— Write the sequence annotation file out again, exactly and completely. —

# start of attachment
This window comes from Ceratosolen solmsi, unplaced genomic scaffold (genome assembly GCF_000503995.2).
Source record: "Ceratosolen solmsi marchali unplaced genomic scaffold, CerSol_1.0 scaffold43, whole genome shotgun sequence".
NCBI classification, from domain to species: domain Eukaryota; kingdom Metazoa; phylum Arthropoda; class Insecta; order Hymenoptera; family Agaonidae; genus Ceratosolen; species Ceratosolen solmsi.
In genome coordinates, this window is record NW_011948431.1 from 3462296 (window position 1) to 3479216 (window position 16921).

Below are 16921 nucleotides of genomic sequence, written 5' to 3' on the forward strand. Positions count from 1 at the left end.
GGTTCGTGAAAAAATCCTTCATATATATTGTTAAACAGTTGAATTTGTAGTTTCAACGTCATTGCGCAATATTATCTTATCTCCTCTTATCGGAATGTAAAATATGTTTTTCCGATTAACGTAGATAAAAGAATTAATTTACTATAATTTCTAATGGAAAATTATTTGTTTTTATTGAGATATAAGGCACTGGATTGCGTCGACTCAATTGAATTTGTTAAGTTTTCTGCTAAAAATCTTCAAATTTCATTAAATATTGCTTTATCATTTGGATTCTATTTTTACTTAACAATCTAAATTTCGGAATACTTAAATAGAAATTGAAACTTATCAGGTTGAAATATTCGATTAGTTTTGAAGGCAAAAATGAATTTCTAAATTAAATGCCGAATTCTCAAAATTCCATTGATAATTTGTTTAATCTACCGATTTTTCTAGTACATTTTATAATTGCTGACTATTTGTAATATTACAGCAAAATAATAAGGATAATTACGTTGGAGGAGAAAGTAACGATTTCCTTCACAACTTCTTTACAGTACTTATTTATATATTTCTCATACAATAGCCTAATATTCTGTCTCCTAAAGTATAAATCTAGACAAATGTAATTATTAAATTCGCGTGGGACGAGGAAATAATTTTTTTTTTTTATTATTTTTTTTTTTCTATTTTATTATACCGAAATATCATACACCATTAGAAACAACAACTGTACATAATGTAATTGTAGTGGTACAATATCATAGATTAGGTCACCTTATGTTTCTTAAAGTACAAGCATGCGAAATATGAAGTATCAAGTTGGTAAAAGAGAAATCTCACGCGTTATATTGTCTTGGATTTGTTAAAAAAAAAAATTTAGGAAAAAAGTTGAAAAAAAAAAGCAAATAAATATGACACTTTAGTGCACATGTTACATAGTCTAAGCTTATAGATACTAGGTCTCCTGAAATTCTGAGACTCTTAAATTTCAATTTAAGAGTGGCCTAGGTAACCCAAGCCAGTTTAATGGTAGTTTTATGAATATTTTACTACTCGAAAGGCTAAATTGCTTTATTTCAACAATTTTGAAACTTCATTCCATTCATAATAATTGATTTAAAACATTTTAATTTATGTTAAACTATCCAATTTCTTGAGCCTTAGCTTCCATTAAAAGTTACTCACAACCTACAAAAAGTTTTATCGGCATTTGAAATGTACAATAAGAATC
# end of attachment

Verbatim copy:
This window comes from Ceratosolen solmsi, unplaced genomic scaffold (genome assembly GCF_000503995.2).
Source record: "Ceratosolen solmsi marchali unplaced genomic scaffold, CerSol_1.0 scaffold43, whole genome shotgun sequence".
NCBI classification, from domain to species: domain Eukaryota; kingdom Metazoa; phylum Arthropoda; class Insecta; order Hymenoptera; family Agaonidae; genus Ceratosolen; species Ceratosolen solmsi.
In genome coordinates, this window is record NW_011948431.1 from 3462296 (window position 1) to 3479216 (window position 16921).

Below are 16921 nucleotides of genomic sequence, written 5' to 3' on the forward strand. Positions count from 1 at the left end.
GGTTCGTGAAAAAATCCTTCATATATATTGTTAAACAGTTGAATTTGTAGTTTCAACGTCATTGCGCAATATTATCTTATCTCCTCTTATCGGAATGTAAAATATGTTTTTCCGATTAACGTAGATAAAAGAATTAATTTACTATAATTTCTAATGGAAAATTATTTGTTTTTATTGAGATATAAGGCACTGGATTGCGTCGACTCAATTGAATTTGTTAAGTTTTCTGCTAAAAATCTTCAAATTTCATTAAATATTGCTTTATCATTTGGATTCTATTTTTACTTAACAATCTAAATTTCGGAATACTTAAATAGAAATTGAAACTTATCAGGTTGAAATATTCGATTAGTTTTGAAGGCAAAAATGAATTTCTAAATTAAATGCCGAATTCTCAAAATTCCATTGATAATTTGTTTAATCTACCGATTTTTCTAGTACATTTTATAATTGCTGACTATTTGTAATATTACAGCAAAATAATAAGGATAATTACGTTGGAGGAGAAAGTAACGATTTCCTTCACAACTTCTTTACAGTACTTATTTATATATTTCTCATACAATAGCCTAATATTCTGTCTCCTAAAGTATAAATCTAGACAAATGTAATTATTAAATTCGCGTGGGACGAGGAAATAATTTTTTTTTTTTATTATTTTTTTTTTTCTATTTTATTATACCGAAATATCATACACCATTAGAAACAACAACTGTACATAATGTAATTGTAGTGGTACAATATCATAGATTAGGTCACCTTATGTTTCTTAAAGTACAAGCATGCGAAATATGAAGTATCAAGTTGGTAAAAGAGAAATCTCACGCGTTATATTGTCTTGGATTTGTTAAAAAAAAAAATTTAGGAAAAAAGTTGAAAAAAAAAAGCAAATAAATATGACACTTTAGTGCACATGTTACATAGTCTAAGCTTATAGATACTAGGTCTCCTGAAATTCTGAGACTCTTAAATTTCAATTTAAGAGTGGCCTAGGTAACCCAAGCCAGTTTAATGGTAGTTTTATGAATATTTTACTACTCGAAAGGCTAAATTGCTTTATTTCAACAATTTTGAAACTTCATTCCATTCATAATAATTGATTTAAAACATTTTAATTTATGTTAAACTATCCAATTTCTTGAGCCTTAGCTTCCATTAAAAGTTACTCACAACCTACAAAAAGTTTTATCGGCATTTGAAATGTACAATAAGAATC